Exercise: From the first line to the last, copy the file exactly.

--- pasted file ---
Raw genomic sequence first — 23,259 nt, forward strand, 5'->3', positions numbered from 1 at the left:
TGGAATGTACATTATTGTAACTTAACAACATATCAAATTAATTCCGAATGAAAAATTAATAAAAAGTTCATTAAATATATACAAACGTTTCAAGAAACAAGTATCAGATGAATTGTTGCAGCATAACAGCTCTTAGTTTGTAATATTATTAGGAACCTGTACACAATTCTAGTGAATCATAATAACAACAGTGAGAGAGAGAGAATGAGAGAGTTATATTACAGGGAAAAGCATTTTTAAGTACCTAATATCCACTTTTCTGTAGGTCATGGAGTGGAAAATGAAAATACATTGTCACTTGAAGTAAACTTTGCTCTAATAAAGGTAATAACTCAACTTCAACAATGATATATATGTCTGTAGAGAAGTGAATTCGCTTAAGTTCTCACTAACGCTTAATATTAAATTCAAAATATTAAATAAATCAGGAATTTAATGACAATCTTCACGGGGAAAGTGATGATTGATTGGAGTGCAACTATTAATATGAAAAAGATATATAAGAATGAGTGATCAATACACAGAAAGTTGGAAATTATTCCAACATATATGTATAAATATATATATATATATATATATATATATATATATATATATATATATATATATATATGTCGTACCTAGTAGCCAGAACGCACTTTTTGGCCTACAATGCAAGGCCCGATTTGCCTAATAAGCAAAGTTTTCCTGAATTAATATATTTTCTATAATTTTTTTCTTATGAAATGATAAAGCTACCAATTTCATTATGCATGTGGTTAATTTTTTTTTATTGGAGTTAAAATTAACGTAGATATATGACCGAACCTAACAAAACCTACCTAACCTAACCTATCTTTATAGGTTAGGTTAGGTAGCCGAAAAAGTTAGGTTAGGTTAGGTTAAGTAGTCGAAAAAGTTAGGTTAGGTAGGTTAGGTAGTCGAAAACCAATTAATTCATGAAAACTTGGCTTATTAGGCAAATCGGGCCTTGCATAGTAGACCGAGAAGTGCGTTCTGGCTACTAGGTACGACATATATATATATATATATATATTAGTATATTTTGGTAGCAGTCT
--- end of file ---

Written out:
Raw genomic sequence first — 23,259 nt, forward strand, 5'->3', positions numbered from 1 at the left:
TGGAATGTACATTATTGTAACTTAACAACATATCAAATTAATTCCGAATGAAAAATTAATAAAAAGTTCATTAAATATATACAAACGTTTCAAGAAACAAGTATCAGATGAATTGTTGCAGCATAACAGCTCTTAGTTTGTAATATTATTAGGAACCTGTACACAATTCTAGTGAATCATAATAACAACAGTGAGAGAGAGAGAATGAGAGAGTTATATTACAGGGAAAAGCATTTTTAAGTACCTAATATCCACTTTTCTGTAGGTCATGGAGTGGAAAATGAAAATACATTGTCACTTGAAGTAAACTTTGCTCTAATAAAGGTAATAACTCAACTTCAACAATGATATATATGTCTGTAGAGAAGTGAATTCGCTTAAGTTCTCACTAACGCTTAATATTAAATTCAAAATATTAAATAAATCAGGAATTTAATGACAATCTTCACGGGGAAAGTGATGATTGATTGGAGTGCAACTATTAATATGAAAAAGATATATAAGAATGAGTGATCAATACACAGAAAGTTGGAAATTATTCCAACATATATGTATAAATATATATATATATATATATATATATATATATATATATATATATATATATATATATGTCGTACCTAGTAGCCAGAACGCACTTTTTGGCCTACAATGCAAGGCCCGATTTGCCTAATAAGCAAAGTTTTCCTGAATTAATATATTTTCTATAATTTTTTTCTTATGAAATGATAAAGCTACCAATTTCATTATGCATGTGGTTAATTTTTTTTTATTGGAGTTAAAATTAACGTAGATATATGACCGAACCTAACAAAACCTACCTAACCTAACCTATCTTTATAGGTTAGGTTAGGTAGCCGAAAAAGTTAGGTTAGGTTAGGTTAAGTAGTCGAAAAAGTTAGGTTAGGTAGGTTAGGTAGTCGAAAACCAATTAATTCATGAAAACTTGGCTTATTAGGCAAATCGGGCCTTGCATAGTAGACCGAGAAGTGCGTTCTGGCTACTAGGTACGACATATATATATATATATATATATTAGTATATTTTGGTAGCAGTCT